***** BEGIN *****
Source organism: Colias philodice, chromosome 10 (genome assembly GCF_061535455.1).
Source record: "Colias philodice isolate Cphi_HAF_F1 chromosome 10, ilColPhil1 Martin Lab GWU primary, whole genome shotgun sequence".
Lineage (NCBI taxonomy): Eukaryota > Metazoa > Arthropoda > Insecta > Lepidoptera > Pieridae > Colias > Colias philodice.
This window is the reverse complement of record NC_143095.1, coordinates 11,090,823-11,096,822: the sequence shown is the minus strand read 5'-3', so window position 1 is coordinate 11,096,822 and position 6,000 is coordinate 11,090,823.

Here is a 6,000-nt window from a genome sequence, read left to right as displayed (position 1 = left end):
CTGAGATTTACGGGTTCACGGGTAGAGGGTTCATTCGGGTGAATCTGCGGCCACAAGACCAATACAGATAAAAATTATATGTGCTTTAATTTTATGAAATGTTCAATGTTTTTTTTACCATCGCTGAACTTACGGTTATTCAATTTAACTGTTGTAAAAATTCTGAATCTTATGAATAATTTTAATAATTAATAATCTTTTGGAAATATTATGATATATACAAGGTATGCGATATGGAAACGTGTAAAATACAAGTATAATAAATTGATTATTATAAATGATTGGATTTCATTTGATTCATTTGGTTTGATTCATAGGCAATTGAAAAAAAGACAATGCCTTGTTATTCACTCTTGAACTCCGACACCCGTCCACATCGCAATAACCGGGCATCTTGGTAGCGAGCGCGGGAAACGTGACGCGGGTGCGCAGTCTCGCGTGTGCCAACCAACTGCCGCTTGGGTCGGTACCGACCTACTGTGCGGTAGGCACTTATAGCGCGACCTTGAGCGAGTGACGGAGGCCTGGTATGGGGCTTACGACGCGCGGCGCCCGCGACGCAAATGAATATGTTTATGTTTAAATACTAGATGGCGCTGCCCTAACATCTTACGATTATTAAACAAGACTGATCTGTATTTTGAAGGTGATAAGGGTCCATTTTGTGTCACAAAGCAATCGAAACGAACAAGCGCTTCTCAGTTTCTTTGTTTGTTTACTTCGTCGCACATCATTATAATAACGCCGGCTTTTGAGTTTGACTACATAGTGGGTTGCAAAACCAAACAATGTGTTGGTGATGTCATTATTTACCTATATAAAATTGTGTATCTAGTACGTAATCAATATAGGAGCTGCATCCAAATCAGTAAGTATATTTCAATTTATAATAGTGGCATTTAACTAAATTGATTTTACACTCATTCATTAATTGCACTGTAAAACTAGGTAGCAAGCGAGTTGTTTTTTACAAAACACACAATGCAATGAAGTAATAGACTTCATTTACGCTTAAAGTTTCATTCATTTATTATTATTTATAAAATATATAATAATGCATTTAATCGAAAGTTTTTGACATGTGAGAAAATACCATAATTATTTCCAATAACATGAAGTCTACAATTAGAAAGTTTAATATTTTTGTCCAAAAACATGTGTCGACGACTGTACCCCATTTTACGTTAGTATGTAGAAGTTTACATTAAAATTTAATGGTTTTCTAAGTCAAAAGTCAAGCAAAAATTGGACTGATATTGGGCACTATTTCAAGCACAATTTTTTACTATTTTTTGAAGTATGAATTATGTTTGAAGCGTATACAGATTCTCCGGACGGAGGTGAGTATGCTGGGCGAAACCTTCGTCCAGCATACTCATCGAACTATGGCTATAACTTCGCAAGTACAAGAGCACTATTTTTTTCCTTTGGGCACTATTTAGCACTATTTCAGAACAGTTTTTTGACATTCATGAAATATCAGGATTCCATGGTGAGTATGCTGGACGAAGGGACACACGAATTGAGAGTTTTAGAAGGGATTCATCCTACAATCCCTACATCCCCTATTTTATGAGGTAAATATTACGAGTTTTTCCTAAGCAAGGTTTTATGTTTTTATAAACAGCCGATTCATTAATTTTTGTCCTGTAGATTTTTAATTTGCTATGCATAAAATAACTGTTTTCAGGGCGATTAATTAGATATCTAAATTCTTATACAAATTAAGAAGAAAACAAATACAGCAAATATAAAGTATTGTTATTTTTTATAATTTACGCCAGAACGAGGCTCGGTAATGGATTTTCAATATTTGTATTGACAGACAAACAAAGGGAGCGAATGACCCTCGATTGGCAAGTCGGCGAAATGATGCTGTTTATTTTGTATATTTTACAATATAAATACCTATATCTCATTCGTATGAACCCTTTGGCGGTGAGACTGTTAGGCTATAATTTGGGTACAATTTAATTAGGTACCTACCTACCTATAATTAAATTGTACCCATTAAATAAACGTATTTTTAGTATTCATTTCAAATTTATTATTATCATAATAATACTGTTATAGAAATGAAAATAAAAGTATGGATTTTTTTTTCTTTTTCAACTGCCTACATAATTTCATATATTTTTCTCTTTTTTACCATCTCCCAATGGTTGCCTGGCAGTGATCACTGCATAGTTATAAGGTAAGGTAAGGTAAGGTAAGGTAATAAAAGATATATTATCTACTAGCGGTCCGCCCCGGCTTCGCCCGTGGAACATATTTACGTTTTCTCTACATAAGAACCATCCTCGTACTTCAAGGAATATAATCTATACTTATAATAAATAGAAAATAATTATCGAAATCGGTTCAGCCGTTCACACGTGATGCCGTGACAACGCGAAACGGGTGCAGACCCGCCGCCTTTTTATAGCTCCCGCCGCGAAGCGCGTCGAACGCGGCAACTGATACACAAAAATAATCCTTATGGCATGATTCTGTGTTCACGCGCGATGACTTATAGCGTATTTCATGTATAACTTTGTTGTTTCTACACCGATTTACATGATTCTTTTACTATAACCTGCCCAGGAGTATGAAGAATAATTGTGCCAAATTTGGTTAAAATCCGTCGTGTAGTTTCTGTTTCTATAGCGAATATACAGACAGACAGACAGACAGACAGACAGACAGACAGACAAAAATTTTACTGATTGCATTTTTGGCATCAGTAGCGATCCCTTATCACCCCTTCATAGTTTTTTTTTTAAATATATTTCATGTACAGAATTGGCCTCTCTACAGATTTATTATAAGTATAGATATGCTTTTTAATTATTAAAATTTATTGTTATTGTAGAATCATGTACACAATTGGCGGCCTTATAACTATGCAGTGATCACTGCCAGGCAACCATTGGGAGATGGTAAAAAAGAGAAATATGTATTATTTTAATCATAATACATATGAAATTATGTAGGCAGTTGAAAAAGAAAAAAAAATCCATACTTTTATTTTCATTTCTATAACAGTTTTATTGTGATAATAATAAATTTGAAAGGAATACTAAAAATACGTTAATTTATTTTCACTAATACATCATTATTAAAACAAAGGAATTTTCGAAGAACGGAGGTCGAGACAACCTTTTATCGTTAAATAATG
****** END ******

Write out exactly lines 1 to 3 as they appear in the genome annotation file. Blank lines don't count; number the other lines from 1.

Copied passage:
Source organism: Colias philodice, chromosome 10 (genome assembly GCF_061535455.1).
Source record: "Colias philodice isolate Cphi_HAF_F1 chromosome 10, ilColPhil1 Martin Lab GWU primary, whole genome shotgun sequence".
Lineage (NCBI taxonomy): Eukaryota > Metazoa > Arthropoda > Insecta > Lepidoptera > Pieridae > Colias > Colias philodice.